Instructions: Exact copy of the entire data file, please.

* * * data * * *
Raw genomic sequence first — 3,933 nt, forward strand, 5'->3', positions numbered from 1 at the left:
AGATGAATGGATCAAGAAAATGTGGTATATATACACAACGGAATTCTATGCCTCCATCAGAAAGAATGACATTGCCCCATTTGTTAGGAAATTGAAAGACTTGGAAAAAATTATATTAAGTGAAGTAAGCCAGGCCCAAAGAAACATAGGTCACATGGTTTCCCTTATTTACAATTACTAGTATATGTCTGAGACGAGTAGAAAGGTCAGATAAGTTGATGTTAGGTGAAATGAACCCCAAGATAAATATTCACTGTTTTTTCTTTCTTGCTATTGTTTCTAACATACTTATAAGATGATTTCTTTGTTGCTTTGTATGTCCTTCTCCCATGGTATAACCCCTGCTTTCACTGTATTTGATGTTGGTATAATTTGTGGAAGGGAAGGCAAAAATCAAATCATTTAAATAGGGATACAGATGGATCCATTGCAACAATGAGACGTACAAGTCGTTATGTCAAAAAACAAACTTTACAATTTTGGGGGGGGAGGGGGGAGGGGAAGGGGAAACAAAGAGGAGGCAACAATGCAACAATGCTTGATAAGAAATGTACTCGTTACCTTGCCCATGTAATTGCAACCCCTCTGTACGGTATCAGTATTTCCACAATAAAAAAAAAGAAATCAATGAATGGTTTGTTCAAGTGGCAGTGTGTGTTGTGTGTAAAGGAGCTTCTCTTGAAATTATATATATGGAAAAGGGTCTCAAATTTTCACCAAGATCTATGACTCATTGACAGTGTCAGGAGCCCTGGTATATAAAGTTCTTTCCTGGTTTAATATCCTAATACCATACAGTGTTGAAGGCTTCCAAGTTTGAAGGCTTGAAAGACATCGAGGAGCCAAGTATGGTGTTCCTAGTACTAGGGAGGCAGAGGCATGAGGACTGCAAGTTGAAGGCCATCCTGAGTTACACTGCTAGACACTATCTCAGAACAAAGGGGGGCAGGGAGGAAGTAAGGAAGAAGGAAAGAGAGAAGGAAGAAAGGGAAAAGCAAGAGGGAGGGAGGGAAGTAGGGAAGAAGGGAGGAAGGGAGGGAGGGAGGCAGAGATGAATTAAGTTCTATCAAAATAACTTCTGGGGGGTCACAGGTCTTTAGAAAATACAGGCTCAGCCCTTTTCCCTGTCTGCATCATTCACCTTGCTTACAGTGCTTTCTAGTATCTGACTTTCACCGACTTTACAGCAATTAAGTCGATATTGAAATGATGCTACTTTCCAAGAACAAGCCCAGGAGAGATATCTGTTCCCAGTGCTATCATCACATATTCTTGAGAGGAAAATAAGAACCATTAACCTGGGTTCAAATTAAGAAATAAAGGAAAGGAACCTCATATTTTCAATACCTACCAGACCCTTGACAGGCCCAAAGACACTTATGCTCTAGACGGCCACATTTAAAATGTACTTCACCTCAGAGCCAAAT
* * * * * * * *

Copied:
Raw genomic sequence first — 3,933 nt, forward strand, 5'->3', positions numbered from 1 at the left:
AGATGAATGGATCAAGAAAATGTGGTATATATACACAACGGAATTCTATGCCTCCATCAGAAAGAATGACATTGCCCCATTTGTTAGGAAATTGAAAGACTTGGAAAAAATTATATTAAGTGAAGTAAGCCAGGCCCAAAGAAACATAGGTCACATGGTTTCCCTTATTTACAATTACTAGTATATGTCTGAGACGAGTAGAAAGGTCAGATAAGTTGATGTTAGGTGAAATGAACCCCAAGATAAATATTCACTGTTTTTTCTTTCTTGCTATTGTTTCTAACATACTTATAAGATGATTTCTTTGTTGCTTTGTATGTCCTTCTCCCATGGTATAACCCCTGCTTTCACTGTATTTGATGTTGGTATAATTTGTGGAAGGGAAGGCAAAAATCAAATCATTTAAATAGGGATACAGATGGATCCATTGCAACAATGAGACGTACAAGTCGTTATGTCAAAAAACAAACTTTACAATTTTGGGGGGGGAGGGGGGAGGGGAAGGGGAAACAAAGAGGAGGCAACAATGCAACAATGCTTGATAAGAAATGTACTCGTTACCTTGCCCATGTAATTGCAACCCCTCTGTACGGTATCAGTATTTCCACAATAAAAAAAAAGAAATCAATGAATGGTTTGTTCAAGTGGCAGTGTGTGTTGTGTGTAAAGGAGCTTCTCTTGAAATTATATATATGGAAAAGGGTCTCAAATTTTCACCAAGATCTATGACTCATTGACAGTGTCAGGAGCCCTGGTATATAAAGTTCTTTCCTGGTTTAATATCCTAATACCATACAGTGTTGAAGGCTTCCAAGTTTGAAGGCTTGAAAGACATCGAGGAGCCAAGTATGGTGTTCCTAGTACTAGGGAGGCAGAGGCATGAGGACTGCAAGTTGAAGGCCATCCTGAGTTACACTGCTAGACACTATCTCAGAACAAAGGGGGGCAGGGAGGAAGTAAGGAAGAAGGAAAGAGAGAAGGAAGAAAGGGAAAAGCAAGAGGGAGGGAGGGAAGTAGGGAAGAAGGGAGGAAGGGAGGGAGGGAGGCAGAGATGAATTAAGTTCTATCAAAATAACTTCTGGGGGGTCACAGGTCTTTAGAAAATACAGGCTCAGCCCTTTTCCCTGTCTGCATCATTCACCTTGCTTACAGTGCTTTCTAGTATCTGACTTTCACCGACTTTACAGCAATTAAGTCGATATTGAAATGATGCTACTTTCCAAGAACAAGCCCAGGAGAGATATCTGTTCCCAGTGCTATCATCACATATTCTTGAGAGGAAAATAAGAACCATTAACCTGGGTTCAAATTAAGAAATAAAGGAAAGGAACCTCATATTTTCAATACCTACCAGACCCTTGACAGGCCCAAAGACACTTATGCTCTAGACGGCCACATTTAAAATGTACTTCACCTCAGAGCCAAAT